It’s time for a better deal for working parents – we need a childcare revolution

We should be celebrating, not berating, the role parents play in the workforce and in society.

Working parents, and mums particularly, get a raw deal. Often seen as scatty and clock watching, they face prejudice at work and can often be singled out for being more interested in what’s happening around the kitchen table than the boardroom table.

I want to champion working parents and bust this myth, so in my first keynote speech as shadow minister for childcare and children today, I’m calling for a new debate about the role of working parents and their contribution to the workplace and society.

Parents are highly productive at work because they have to be, often doing a day's work even before leaving the house. Yet many still feel guilty for leaving the kids and going out to work. My generation of women expected that we could 'have it all' but we are all too often still having to choose between career and motherhood.

Balancing work and family life has become increasingly difficult for many parents. Public policy has failed to keep up with the changes in family life. We now have more women than ever in work; more women who want to work, and more who need to work; more and more dads want to play an active role; families need to work more hours and more anti-social hours to make ends meet; parents not only struggle to get by but also struggle for the time and space to enjoy their kids.

That’s why we need a childcare revolution that puts parents in the driving seat and gives mums and dads a real choice about when and how they want to return to work after having a baby. To realise this step change, we need an ambitious agenda for childcare and family policy to crack the impenetrable glass ceiling for working mums.

Labour’s new policy of an extension of free childcare for three and four year olds with working parents from 15 to 25 hours and the introduction of a primary childcare guarantee to help families manage before and after school care demonstrate that we are serious about supporting working mums and dads.

I will work with parents and the sector to develop an ambitious agenda for childcare and family policy that meets the needs of families today and in the future. Working to build a movement for radical childcare reform that leads to a cultural shift in how we see childcare, how we value parents in the workplace and how we set a generation of women free.

As the IPPR have reported today, boosting childcare will benefit the economy and increase maternal employment. In the same way we make the economic case for infrastructure projects, we will show that childcare isn’t an optional extra but fundamental to our future economic prosperity.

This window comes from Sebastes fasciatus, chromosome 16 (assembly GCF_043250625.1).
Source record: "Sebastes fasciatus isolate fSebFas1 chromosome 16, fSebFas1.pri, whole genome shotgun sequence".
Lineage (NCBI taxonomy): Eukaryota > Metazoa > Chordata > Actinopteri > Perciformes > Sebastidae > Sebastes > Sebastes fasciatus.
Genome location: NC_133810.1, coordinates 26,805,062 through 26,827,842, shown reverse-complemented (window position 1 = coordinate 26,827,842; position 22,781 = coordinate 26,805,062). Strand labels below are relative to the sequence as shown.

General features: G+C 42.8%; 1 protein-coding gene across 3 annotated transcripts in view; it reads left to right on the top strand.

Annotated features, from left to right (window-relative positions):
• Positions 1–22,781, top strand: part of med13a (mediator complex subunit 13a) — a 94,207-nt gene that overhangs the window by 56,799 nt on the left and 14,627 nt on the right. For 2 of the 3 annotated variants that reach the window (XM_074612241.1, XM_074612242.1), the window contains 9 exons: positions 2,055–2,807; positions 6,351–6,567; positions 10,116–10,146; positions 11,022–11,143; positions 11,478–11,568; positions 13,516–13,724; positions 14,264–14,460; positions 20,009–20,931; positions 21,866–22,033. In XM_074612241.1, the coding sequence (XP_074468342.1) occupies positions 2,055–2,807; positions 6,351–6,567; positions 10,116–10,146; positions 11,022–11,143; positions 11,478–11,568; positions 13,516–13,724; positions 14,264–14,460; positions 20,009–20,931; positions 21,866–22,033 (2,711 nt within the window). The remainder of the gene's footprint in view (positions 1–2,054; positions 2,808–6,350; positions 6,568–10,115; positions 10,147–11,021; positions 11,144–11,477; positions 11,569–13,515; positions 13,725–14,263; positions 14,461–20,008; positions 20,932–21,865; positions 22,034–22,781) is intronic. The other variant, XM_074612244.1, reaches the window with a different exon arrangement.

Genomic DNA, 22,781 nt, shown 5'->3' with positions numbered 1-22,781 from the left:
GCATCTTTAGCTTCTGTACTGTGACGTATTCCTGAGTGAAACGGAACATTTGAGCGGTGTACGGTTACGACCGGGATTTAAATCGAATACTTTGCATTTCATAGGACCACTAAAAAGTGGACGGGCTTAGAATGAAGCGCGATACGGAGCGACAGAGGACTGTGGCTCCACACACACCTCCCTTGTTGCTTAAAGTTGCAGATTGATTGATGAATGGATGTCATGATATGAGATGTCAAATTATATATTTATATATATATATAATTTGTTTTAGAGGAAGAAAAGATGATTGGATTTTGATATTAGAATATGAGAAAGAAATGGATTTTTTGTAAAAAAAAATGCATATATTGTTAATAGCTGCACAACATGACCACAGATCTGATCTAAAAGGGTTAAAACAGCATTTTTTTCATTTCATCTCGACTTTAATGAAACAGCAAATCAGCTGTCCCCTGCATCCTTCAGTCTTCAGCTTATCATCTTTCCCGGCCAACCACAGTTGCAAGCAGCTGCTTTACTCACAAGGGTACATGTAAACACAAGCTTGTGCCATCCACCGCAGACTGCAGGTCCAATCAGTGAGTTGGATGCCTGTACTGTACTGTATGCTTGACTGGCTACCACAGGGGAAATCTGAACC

Labour is the party of the family. The party of parents and the party of women. Labour understands this childcare challenge. I will champion this mission.

Lucy Powell MP is the shadow minister for childcare and children  

Paradise Park Sure Start Centre in London. Photograph: Getty Images.

Lucy Powell is MP for Manchester Central and Shadow Secretary of State for Education. 

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Lord Sainsbury pulls funding from Progress and other political causes

The longstanding Labour donor will no longer fund party political causes. 

Centrist Labour MPs face a funding gap for their ideas after the longstanding Labour donor Lord Sainsbury announced he will stop financing party political causes.

Sainsbury, who served as a New Labour minister and also donated to the Liberal Democrats, is instead concentrating on charitable causes. 

Lord Sainsbury funded the centrist organisation Progress, dubbed the “original Blairite pressure group”, which was founded in mid Nineties and provided the intellectual underpinnings of New Labour.

The former supermarket boss is understood to still fund Policy Network, an international thinktank headed by New Labour veteran Peter Mandelson.

He has also funded the Remain campaign group Britain Stronger in Europe. The latter reinvented itself as Open Britain after the Leave vote, and has campaigned for a softer Brexit. Its supporters include former Lib Dem leader Nick Clegg and Labour's Chuka Umunna, and it now relies on grassroots funding.

Sainsbury said he wished to “hand the baton on to a new generation of donors” who supported progressive politics. 

Progress director Richard Angell said: “Progress is extremely grateful to Lord Sainsbury for the funding he has provided for over two decades. We always knew it would not last forever.”

The organisation has raised a third of its funding target from other donors, but is now appealing for financial support from Labour supporters. Its aims include “stopping a hard-left take over” of the Labour party and “renewing the ideas of the centre-left”. 

Julia Rampen is the digital news editor of the New Statesman (previously editor of The Staggers, The New Statesman's online rolling politics blog). She has also been deputy editor at Mirror Money Online and has worked as a financial journalist for several trade magazines. 

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